In 1999 and 2000, Howard Rheingold started noticing people using mobile media in novel ways. In Tokyo, he accompanied flocks of teenagers as they converged on public places, coordinated by text messages. In Helsinki, he joined like-minded Finns who share the same downtown physical clubhouse, virtual community, and mobile-messaging media. He learned that the demonstrators in the 1999 anti-WTO protests used dynamically updated websites, cell-phones, and "swarming" tactics in the "battle of Seattle," and that a million Filipino citizens toppled President Estrada in 2000 through public demonstrations organized by salvos of text messages. Drivers in the UK used mobile communications to spontaneously self organize demonstrations against rising petrol prices. He began to see how these events were connected. He calls these new uses of mobile media "smart mobs." For nearly two years, Rheingold visited hotspots around the world where smart mob technologies and societies were erupting. He had some idea of how to look for early signs of momentous changes, having chronicled and forecast the PC revolution in 1985 and the Internet explosion in 1993. He is now sees a third wave of change underway in the first decade of the 21st century, as the combination of mobile communication and the Internet makes it possible for people to cooperate in ways never before possible.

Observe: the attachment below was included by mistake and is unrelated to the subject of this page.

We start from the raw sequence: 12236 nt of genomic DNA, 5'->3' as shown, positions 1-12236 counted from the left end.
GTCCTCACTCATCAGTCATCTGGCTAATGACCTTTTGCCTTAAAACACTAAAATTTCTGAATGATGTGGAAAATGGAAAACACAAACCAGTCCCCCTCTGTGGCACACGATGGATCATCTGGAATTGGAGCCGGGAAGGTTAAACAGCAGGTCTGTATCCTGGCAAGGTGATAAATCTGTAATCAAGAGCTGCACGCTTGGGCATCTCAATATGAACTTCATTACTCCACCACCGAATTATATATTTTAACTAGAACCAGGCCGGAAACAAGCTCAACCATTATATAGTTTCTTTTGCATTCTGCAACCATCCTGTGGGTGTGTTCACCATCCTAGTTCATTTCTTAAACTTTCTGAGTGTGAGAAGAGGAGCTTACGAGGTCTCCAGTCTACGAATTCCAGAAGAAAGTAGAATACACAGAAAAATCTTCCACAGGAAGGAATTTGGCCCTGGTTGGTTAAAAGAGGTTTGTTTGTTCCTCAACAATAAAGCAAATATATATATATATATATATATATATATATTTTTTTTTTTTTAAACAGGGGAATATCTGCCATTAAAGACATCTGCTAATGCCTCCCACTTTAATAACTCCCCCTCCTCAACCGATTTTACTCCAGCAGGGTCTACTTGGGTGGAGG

BEYOND COMPUTATION

Topic: 

  • TECHNOLOGY
http://vimeo.com/79448444

"Maybe there's something beyond computation in the sense that we don't understand and we can't describe what's going on inside living systems using computation only. When we build computational models of living systems—such as a self-evolving system or an artificial immunology system—they're not as robust or rich as real living systems. Maybe we're missing something, but what could that something be?" 

BEYOND COMPUTATION

[6.3.02]